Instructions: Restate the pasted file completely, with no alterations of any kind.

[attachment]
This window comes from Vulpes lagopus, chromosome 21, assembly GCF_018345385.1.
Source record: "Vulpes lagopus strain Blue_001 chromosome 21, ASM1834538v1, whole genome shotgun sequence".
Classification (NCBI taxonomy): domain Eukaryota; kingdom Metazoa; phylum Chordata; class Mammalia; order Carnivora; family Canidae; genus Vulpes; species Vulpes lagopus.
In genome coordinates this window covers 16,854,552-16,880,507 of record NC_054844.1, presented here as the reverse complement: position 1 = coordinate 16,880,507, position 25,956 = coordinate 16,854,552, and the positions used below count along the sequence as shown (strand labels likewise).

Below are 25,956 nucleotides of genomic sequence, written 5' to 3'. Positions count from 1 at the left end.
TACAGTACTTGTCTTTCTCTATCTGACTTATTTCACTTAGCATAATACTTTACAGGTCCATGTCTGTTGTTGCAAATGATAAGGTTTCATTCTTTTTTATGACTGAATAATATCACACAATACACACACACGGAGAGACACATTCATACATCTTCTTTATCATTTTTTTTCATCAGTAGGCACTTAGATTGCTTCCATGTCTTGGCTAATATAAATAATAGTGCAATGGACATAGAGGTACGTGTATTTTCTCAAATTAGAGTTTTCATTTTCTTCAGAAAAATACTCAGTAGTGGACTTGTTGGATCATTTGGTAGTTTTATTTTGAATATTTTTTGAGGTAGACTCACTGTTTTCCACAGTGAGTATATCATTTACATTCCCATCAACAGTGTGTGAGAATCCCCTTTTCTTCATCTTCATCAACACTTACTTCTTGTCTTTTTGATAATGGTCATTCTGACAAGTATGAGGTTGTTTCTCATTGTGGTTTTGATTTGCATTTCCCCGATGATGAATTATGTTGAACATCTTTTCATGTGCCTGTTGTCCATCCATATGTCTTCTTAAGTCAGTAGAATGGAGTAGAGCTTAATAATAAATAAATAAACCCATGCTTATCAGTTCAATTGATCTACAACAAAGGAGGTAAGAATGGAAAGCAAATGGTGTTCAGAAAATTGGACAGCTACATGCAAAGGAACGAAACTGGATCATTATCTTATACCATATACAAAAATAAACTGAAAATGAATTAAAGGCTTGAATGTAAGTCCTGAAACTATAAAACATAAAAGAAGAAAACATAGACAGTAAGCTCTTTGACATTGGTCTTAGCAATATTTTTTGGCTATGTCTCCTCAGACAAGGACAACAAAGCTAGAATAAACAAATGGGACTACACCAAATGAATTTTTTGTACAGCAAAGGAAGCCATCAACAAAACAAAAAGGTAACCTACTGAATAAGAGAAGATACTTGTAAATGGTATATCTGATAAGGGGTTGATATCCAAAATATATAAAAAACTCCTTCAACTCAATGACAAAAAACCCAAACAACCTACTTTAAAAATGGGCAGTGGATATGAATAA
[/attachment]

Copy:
This window comes from Vulpes lagopus, chromosome 21, assembly GCF_018345385.1.
Source record: "Vulpes lagopus strain Blue_001 chromosome 21, ASM1834538v1, whole genome shotgun sequence".
Classification (NCBI taxonomy): domain Eukaryota; kingdom Metazoa; phylum Chordata; class Mammalia; order Carnivora; family Canidae; genus Vulpes; species Vulpes lagopus.
In genome coordinates this window covers 16,854,552-16,880,507 of record NC_054844.1, presented here as the reverse complement: position 1 = coordinate 16,880,507, position 25,956 = coordinate 16,854,552, and the positions used below count along the sequence as shown (strand labels likewise).

Below are 25,956 nucleotides of genomic sequence, written 5' to 3'. Positions count from 1 at the left end.
TACAGTACTTGTCTTTCTCTATCTGACTTATTTCACTTAGCATAATACTTTACAGGTCCATGTCTGTTGTTGCAAATGATAAGGTTTCATTCTTTTTTATGACTGAATAATATCACACAATACACACACACGGAGAGACACATTCATACATCTTCTTTATCATTTTTTTTCATCAGTAGGCACTTAGATTGCTTCCATGTCTTGGCTAATATAAATAATAGTGCAATGGACATAGAGGTACGTGTATTTTCTCAAATTAGAGTTTTCATTTTCTTCAGAAAAATACTCAGTAGTGGACTTGTTGGATCATTTGGTAGTTTTATTTTGAATATTTTTTGAGGTAGACTCACTGTTTTCCACAGTGAGTATATCATTTACATTCCCATCAACAGTGTGTGAGAATCCCCTTTTCTTCATCTTCATCAACACTTACTTCTTGTCTTTTTGATAATGGTCATTCTGACAAGTATGAGGTTGTTTCTCATTGTGGTTTTGATTTGCATTTCCCCGATGATGAATTATGTTGAACATCTTTTCATGTGCCTGTTGTCCATCCATATGTCTTCTTAAGTCAGTAGAATGGAGTAGAGCTTAATAATAAATAAATAAACCCATGCTTATCAGTTCAATTGATCTACAACAAAGGAGGTAAGAATGGAAAGCAAATGGTGTTCAGAAAATTGGACAGCTACATGCAAAGGAACGAAACTGGATCATTATCTTATACCATATACAAAAATAAACTGAAAATGAATTAAAGGCTTGAATGTAAGTCCTGAAACTATAAAACATAAAAGAAGAAAACATAGACAGTAAGCTCTTTGACATTGGTCTTAGCAATATTTTTTGGCTATGTCTCCTCAGACAAGGACAACAAAGCTAGAATAAACAAATGGGACTACACCAAATGAATTTTTTGTACAGCAAAGGAAGCCATCAACAAAACAAAAAGGTAACCTACTGAATAAGAGAAGATACTTGTAAATGGTATATCTGATAAGGGGTTGATATCCAAAATATATAAAAAACTCCTTCAACTCAATGACAAAAAACCCAAACAACCTACTTTAAAAATGGGCAGTGGATATGAATAA